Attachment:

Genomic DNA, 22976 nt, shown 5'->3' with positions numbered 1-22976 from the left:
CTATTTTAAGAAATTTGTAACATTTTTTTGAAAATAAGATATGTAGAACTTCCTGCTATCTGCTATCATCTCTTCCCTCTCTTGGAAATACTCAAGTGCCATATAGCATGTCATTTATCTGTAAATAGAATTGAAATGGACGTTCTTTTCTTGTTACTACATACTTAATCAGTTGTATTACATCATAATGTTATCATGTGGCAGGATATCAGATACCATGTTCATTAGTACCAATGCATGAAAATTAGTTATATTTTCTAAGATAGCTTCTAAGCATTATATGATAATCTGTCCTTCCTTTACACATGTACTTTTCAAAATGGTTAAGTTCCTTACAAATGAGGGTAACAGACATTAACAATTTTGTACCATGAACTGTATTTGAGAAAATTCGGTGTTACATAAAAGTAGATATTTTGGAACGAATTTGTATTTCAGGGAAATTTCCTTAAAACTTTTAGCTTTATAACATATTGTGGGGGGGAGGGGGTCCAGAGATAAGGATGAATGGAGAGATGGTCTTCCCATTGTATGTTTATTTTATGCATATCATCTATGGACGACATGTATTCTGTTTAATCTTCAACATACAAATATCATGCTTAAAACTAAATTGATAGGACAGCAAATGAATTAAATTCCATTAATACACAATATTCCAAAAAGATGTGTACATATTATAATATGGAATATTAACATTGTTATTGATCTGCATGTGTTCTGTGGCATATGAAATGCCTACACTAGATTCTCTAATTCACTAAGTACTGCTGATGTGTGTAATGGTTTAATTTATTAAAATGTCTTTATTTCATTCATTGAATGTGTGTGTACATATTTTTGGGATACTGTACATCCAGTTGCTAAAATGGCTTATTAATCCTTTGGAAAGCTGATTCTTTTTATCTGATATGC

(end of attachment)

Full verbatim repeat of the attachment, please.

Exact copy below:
Genomic DNA, 22976 nt, shown 5'->3' with positions numbered 1-22976 from the left:
CTATTTTAAGAAATTTGTAACATTTTTTTGAAAATAAGATATGTAGAACTTCCTGCTATCTGCTATCATCTCTTCCCTCTCTTGGAAATACTCAAGTGCCATATAGCATGTCATTTATCTGTAAATAGAATTGAAATGGACGTTCTTTTCTTGTTACTACATACTTAATCAGTTGTATTACATCATAATGTTATCATGTGGCAGGATATCAGATACCATGTTCATTAGTACCAATGCATGAAAATTAGTTATATTTTCTAAGATAGCTTCTAAGCATTATATGATAATCTGTCCTTCCTTTACACATGTACTTTTCAAAATGGTTAAGTTCCTTACAAATGAGGGTAACAGACATTAACAATTTTGTACCATGAACTGTATTTGAGAAAATTCGGTGTTACATAAAAGTAGATATTTTGGAACGAATTTGTATTTCAGGGAAATTTCCTTAAAACTTTTAGCTTTATAACATATTGTGGGGGGGAGGGGGTCCAGAGATAAGGATGAATGGAGAGATGGTCTTCCCATTGTATGTTTATTTTATGCATATCATCTATGGACGACATGTATTCTGTTTAATCTTCAACATACAAATATCATGCTTAAAACTAAATTGATAGGACAGCAAATGAATTAAATTCCATTAATACACAATATTCCAAAAAGATGTGTACATATTATAATATGGAATATTAACATTGTTATTGATCTGCATGTGTTCTGTGGCATATGAAATGCCTACACTAGATTCTCTAATTCACTAAGTACTGCTGATGTGTGTAATGGTTTAATTTATTAAAATGTCTTTATTTCATTCATTGAATGTGTGTGTACATATTTTTGGGATACTGTACATCCAGTTGCTAAAATGGCTTATTAATCCTTTGGAAAGCTGATTCTTTTTATCTGATATGC